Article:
What is the Migrant Education Program?
The Migrant Education Program grew out of the Title I Program of Public Law 89-10 in 1965 to help all disadvantaged children. The needs of migrant children are many times different from those of other children, in that they require special help and services. For this reason, the Migrant Education Program was established separately by an amendment to Title I in 1966. These services help more than 850,000 eligible migrant children overcome the disadvantages they face, including disruption to their education.
Why Give Special Assistance to Migrant Children?
Most school programs, including those supported by Title I, are set up on a nine-month academic calendar. However, when migrant children move with their families, their education as well as their lives is disrupted, often many times a year. These children can be helped to enjoy school and to overcome their difficulties. Through the Migrant Education Program, they can achieve an education and develop their skills and options for the future.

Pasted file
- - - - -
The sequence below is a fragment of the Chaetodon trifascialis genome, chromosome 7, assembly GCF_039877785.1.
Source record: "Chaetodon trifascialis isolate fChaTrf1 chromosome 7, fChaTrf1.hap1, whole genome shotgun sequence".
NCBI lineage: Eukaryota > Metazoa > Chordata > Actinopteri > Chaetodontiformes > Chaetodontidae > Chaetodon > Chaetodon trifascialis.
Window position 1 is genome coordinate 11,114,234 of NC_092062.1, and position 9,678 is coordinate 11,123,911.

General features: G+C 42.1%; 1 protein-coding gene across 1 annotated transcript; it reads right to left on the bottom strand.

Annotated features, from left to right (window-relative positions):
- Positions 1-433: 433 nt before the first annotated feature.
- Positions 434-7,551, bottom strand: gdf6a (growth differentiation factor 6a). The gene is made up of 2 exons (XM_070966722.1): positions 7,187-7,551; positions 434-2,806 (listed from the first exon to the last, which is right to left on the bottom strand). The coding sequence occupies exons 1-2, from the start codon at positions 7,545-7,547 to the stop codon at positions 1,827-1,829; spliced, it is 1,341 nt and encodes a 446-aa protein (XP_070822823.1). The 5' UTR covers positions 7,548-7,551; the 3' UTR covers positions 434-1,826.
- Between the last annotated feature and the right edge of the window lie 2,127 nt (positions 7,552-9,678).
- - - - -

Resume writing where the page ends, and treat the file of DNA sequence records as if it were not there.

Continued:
Who Qualifies For Migrant Education Program Services?
A child between the ages of 3 and 22 who is, or whose parent, or guardian is a migratory agricultural worker, including a migratory dairy worker or a migratory fisherman.
They have moved in the last 36 months across school district lines or from one state to another to obtain temporary or seasonal work in agricultural, fishing or logging work as their principal means of livelihood.
MEP Program Brochure